While the Yukon begins to ease public health restrictions and open borders, the update from the chief officer of public health on Wednesday noted that other parts of the country are still not in recovery mode.
“We are in a curious position, where the COVID situation is so varied across the country,” said Chief Medical Officer Brendan Hanley. “The stark reality is that many places are still imposing restrictions and lockdowns to get COVID under control and save lives.”
“Once again, we can only be grateful for how well we have done and how much loss and tragedy we have managed to avoid,” he said.
As of May 26, the number of eligible adults vaccinated in the Yukon is sitting at 77 per cent.
Clinics will begin next week to vaccinate youth ages 12 to 17 with the Pfizer vaccine. These clinics are for youth only, and unvaccinated adults should inquire about getting vaccines in a different method to allow for the small teams to focus on the priority population under 18.
“For the time being, we are not in the position to administer Pfizer to individuals outside of this age group because we have a limited supply that needs to be allocated to the intended population,” Hanley said.
According to Hanley, the territory has administered second doses of Moderna to those who received a first of Pfizer in another jurisdiction.
On May 25, the territory began to ease public health restrictions.
Bars and restaurants have returned to full capacity, social bubbles can increase to 20 people and gathering sizes have increased. Indoor gatherings can increase to 20 people with mask use, and outdoor gatherings can accommodate 100 people. Organized gatherings can increase to 200 individuals.
The territory has also lifted self-isolation restrictions for people who are fully vaccinated.
Those entering the territory will need to give permission for the government to verify their vaccinations in their health record. Right now, Premier Sandy Silver said verification is only possible for residents of the territory and B.C.
Silver said if an individual does not want to disclose health information, they can still enter the territory but must self-isolate.
The territory’s public health emergency was also extended for another 90 days. The extension allows for the continued enforcement of self-isolation rules.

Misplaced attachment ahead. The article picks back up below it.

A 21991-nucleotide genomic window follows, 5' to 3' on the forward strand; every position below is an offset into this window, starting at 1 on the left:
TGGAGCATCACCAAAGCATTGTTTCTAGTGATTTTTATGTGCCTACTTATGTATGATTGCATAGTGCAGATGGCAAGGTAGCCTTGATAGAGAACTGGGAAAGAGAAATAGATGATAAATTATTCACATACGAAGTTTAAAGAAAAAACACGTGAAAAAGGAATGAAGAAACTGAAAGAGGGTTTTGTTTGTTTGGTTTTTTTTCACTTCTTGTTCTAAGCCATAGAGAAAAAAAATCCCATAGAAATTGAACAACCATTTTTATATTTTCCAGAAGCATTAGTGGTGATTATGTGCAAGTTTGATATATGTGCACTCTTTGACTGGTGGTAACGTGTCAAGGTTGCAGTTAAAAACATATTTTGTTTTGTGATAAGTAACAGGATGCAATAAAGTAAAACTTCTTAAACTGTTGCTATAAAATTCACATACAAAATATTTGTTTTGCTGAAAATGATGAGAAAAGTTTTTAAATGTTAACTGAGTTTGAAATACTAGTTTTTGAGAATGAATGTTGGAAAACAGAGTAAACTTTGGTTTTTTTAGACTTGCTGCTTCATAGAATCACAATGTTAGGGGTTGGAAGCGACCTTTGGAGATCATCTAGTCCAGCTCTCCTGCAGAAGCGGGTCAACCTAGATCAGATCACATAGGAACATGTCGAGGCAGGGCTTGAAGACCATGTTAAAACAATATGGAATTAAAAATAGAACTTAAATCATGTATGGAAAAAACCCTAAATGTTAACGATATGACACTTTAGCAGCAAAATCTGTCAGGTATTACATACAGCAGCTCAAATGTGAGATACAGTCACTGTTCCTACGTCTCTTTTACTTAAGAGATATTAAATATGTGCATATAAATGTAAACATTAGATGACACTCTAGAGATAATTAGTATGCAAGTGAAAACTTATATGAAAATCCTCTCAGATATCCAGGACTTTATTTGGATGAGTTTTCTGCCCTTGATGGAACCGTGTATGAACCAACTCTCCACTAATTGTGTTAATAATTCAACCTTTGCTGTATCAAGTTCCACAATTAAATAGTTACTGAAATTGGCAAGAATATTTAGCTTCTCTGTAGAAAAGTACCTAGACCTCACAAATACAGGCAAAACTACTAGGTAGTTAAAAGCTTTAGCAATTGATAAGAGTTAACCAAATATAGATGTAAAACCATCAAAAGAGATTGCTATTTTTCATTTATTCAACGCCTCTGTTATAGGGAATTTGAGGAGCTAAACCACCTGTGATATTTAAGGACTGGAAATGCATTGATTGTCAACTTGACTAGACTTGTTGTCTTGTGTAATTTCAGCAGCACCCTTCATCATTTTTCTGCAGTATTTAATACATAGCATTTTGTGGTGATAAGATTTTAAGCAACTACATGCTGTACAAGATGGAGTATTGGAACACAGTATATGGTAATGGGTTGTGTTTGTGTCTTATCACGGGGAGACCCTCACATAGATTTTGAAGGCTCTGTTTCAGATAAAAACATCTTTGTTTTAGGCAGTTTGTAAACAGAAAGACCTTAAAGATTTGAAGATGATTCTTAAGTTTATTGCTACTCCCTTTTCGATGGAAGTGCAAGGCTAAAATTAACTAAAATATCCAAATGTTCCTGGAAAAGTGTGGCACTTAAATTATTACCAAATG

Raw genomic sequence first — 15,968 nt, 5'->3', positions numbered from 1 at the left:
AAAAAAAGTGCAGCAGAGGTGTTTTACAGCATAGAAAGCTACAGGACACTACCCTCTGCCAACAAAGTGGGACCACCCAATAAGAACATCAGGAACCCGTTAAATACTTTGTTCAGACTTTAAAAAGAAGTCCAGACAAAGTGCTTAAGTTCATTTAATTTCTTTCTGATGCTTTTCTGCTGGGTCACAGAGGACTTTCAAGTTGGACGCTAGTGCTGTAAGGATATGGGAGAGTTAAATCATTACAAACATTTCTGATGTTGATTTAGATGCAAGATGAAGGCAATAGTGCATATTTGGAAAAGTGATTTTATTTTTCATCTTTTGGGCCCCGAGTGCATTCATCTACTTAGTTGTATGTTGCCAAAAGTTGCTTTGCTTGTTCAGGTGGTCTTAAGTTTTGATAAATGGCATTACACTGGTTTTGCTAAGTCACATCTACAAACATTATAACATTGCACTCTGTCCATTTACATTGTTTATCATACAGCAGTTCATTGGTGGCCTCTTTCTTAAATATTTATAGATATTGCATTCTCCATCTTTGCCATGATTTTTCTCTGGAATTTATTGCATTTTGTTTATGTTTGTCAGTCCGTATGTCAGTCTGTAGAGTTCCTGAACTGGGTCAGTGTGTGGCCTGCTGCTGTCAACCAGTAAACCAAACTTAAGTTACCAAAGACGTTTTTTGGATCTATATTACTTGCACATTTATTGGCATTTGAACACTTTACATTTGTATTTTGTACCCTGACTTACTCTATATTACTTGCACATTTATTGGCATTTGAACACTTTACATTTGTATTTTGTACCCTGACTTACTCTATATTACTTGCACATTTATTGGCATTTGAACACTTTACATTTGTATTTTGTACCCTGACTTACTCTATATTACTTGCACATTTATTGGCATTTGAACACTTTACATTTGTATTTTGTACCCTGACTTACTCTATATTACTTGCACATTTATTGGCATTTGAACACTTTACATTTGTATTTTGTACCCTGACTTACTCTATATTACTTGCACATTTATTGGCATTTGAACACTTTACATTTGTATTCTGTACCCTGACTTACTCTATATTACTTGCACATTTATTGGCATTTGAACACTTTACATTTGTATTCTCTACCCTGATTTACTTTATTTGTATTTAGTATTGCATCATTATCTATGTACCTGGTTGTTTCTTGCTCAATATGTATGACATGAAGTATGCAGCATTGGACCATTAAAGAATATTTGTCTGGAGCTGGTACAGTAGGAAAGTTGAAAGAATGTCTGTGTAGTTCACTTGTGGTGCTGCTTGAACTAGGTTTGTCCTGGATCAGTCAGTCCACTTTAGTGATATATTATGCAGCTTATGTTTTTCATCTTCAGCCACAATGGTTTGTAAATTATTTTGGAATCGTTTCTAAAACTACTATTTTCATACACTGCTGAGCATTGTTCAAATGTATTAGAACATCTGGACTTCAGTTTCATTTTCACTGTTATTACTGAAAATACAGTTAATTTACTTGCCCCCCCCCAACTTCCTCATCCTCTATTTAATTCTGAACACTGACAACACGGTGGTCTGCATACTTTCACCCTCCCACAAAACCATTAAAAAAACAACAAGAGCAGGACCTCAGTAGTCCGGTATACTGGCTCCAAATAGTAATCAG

“These measures have helped keep Yukon safe over the past year and we must keep them in place for now,” Silver said, adding that as case numbers decline, restrictions will continue to be eased.
He said he was encouraged by British Columbia’s plan to begin easing restrictions over the summer and fall.
Silver said more information about the Great Yukon Summer campaign, which will provide discounts for locals in the territory, will be released on May 27.
“As you return to your favourite spots in the Yukon or discover new ones, please remember to travel safely,” said Silver.
There have been no new cases announced, which Hanley said could likely be attributed to falling COVID-19 rates in most jurisdictions in Canada.
“This is certainly encouraging news. It is also not the end of the pandemic, not yet,” he said.
Hanley said although caseloads are falling around Canada, there is still a risk of importation and the territory can expect to see some cases in the coming months, although the level of vaccination does reduce the risk of large clusters. He said people who have been vaccinated should still monitor for symptoms and seek testing.
“I feel and I welcome a new sense of calm in the community,” Hanley said. He said he is looking forward to a time when we no longer have to announce every individual case, similar to how we manage seasonal influenza.
“We are solidly on the path to recovery,” he said, cautioning that we will be living with COVID-19 for years but the transition to post-pandemic life will continue. “Eventually the world too will get over this, and COVID will move from pandemic to endemic disease.”
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